CIF Southern Section Commissioner: ‘All Options Are on the Table’

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Commissioner Robert Wigod faces his toughest challenge of his nine-year tenure in devising a clear outlook of how fall athletics may play out.


The cancellation of spring athletics across the country this year left many graduating seniors feeling disappointed and unaccomplished. The final chapter of these student athletes’ careers were left unwritten as a result of the COVID-19 shutdown.

Moving forward, sporting events will look different at the professional and amateur level. California Interscholastic Federation Southern Section (CIF-SS) commissioner Robert Wigod faces his toughest challenge of his nine-year tenure in devising a clear outlook of how fall athletics may play out.

“What we have is a philosophy that all options are on the table,” he said last week. “Because we have such an ever-changing situation and so much going on, we need to be aware [of] and monitoring what local and state health authorities are saying. We also have to be aware that the decisions of when to resume athletics are going to be made by our schools.”

The Southern Section governs 567 public and private schools, and spans from Orange County all the way up to Santa Barbara and San Luis Obispo counties.

Wigod added that the current challenge is not a matter of how but when.The medical protocols for games and practices could vary by county, and the goal is to have a congruent start date so everyone can participate.

“You give me a date and I’ll give you a calendar,” he said, “and the one question none of us can answer is when that date is.”

Football has been the Southern Section’s toughest sport to plan for. Only one contest is allowed per week, so having a viable season is essential for adequate championship competition.

A viable regular season would have to have league play at the bare minimum, according to Wigod. For eight-team leagues that is seven games and, for the more common six-team leagues, five games with the opportunity for two preseason games. Add on four weeks for preparation leading up to the first contest and four weeks at the end for Southern Section playoffs, Sept.14 is the latest start date in order to finish within the fall term for this possible scenario.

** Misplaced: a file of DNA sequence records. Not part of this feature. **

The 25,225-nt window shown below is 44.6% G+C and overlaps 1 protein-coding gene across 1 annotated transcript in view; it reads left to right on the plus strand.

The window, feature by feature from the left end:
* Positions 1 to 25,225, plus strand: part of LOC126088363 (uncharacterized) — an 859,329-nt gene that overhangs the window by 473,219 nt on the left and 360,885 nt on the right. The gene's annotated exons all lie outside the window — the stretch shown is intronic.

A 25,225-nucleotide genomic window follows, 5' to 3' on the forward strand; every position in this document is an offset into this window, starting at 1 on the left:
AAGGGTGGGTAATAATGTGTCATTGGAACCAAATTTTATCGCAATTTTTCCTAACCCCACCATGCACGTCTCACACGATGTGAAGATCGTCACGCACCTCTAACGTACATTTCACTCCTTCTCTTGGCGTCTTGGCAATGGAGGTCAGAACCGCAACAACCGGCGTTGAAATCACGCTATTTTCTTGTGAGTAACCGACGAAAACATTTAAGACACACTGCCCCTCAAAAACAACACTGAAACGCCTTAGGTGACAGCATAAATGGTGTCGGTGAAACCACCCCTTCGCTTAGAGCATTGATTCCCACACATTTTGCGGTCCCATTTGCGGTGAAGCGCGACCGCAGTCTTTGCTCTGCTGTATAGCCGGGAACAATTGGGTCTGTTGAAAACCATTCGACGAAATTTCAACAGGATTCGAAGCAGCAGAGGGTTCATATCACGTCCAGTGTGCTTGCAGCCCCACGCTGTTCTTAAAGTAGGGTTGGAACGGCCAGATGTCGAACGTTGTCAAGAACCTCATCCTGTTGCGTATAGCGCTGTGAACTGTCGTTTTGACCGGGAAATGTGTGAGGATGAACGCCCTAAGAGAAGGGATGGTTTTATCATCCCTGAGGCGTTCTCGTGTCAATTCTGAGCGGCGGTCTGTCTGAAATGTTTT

The remaining fall sports (girls’ golf, tennis and volleyball, cross country, and boys’ water polo) have more flexibility because multiple games can be played within the same week. Starting at a date later than normal while playing a full season remains realistic.

If some sports can resume before others, say non-contact (golf, tennis) versus contact/close contact (volleyball, football, etc.), a scenario is in place as well.

Southern California has been a hotbed for the coronavirus and the commissioner is also prepared for the possibility that sports may not occur at any point this fall. Wigod assured the cancellation that happened this spring will not be repeated.

“We’re prepared to find a way to do fall, winter and spring sports later,” he said. “We had to cancel spring sports because we just ran out of time. The alternative to not have it at all is just not acceptable to people, and it’s not something I want to see either,” he later added.

The idea of three sports seasons overlapping each other presents a host of other challenges that would be sorted out at a later date, if necessary including facility scheduling conflicts and multi-sport athletes.

“We’re going to need some understanding, we’re going to need some flexibility,” Wigod said. “I think we owe it to everybody we’re involved with to do everything that we can to deliver.”